Jean-Baptiste Biot and Felix Savart jointly gave the Biot-Savart’s law in the year 1820. This is a rule or law which helps to calculate the magnitude of the magnetic field due to a current carrying conductor.

Let ‘dl’ be a current element of a conductor ‘XY’ carrying current ‘I’. Let ‘P’ be a point at a distance ‘r’ from ‘dl’, where the magnetic field is to be determined. Let θ be the angle between ‘dl’ and ‘r’.

Now, according to Biot-Savart’s law, the elementary magnetic field ‘dB’ at the point ‘P’ due to current element ‘dl’ is:

i) directly proportional to magnitude of current passing through it, i.e. dB ∝ I …. (i)

ii) directly proportional to the length of current element, i.e. dB ∝ dl …. (ii)

iii) directly proportional to sine angle between ‘dl’ and ‘r’, i.e. dB ∝ sinθ …. (iii)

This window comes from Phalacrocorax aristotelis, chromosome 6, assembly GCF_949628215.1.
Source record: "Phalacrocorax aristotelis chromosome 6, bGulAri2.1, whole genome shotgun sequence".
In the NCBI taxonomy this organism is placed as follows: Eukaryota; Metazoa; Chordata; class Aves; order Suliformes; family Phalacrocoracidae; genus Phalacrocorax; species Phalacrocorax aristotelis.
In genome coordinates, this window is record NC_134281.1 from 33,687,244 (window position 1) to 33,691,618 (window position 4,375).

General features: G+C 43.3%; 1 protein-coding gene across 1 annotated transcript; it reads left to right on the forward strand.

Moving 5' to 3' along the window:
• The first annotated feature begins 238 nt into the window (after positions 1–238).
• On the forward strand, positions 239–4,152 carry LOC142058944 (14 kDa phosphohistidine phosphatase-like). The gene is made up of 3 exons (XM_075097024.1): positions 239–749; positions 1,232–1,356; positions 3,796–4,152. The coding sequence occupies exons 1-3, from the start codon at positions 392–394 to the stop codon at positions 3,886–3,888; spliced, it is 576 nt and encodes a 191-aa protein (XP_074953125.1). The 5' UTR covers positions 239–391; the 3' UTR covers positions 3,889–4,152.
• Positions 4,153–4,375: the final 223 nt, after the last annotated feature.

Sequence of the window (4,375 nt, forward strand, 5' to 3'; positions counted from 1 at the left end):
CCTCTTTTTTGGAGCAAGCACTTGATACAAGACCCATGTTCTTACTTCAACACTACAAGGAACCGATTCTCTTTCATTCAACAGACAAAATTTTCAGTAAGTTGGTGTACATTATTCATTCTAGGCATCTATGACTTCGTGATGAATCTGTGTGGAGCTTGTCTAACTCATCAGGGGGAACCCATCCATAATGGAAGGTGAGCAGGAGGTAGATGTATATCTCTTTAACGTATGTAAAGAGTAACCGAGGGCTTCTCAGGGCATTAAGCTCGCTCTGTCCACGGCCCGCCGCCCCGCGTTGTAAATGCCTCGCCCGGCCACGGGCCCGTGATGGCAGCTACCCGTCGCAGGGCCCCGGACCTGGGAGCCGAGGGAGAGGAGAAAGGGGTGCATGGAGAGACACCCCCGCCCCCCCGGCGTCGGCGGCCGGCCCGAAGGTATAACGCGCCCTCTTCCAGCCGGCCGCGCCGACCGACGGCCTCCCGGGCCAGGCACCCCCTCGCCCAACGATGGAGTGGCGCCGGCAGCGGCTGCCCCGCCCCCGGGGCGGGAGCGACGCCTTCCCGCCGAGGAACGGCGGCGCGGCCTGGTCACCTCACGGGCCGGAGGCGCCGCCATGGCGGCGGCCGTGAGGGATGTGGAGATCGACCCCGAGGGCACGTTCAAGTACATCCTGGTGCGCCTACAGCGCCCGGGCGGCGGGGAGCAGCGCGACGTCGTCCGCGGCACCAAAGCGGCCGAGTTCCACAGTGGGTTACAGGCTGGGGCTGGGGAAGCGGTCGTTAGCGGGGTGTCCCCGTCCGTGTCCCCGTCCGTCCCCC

iv) inversely proportional to square of the distance between ‘dl’ and ‘P’, i.e. dB ∝ ^{1}/_{r2} …. (iv)

Now, combining the above given relations (i), (ii), (iii) and (iv), we get,

dB ∝ ^{Idlsinθ}/_{r2}

∴ dB = ^{kIdlsinθ}/_{r2}, where k is proportionality constant.

In S.I. system,

k = ^{μo}/_{4π}, where μ_{o} = 4π × 10^{-7} H/m.

In C.G.S. system, k=1. So,

dB = ^{μo}/_{4π}×^{Idlsinθ}/_{r2} …. (v)

∴ This is the mathematical form of Biot-Savart’s law.

The total magnetic field due to the whole conductor is obtained by integrating the equation (v),

∴ B =∫dB

or, B = ∫^{μIdlsinθ}/_{4πr2}

∴ B = ^{μo}/_{4π}∫^{Idlsinθ}/_{r2}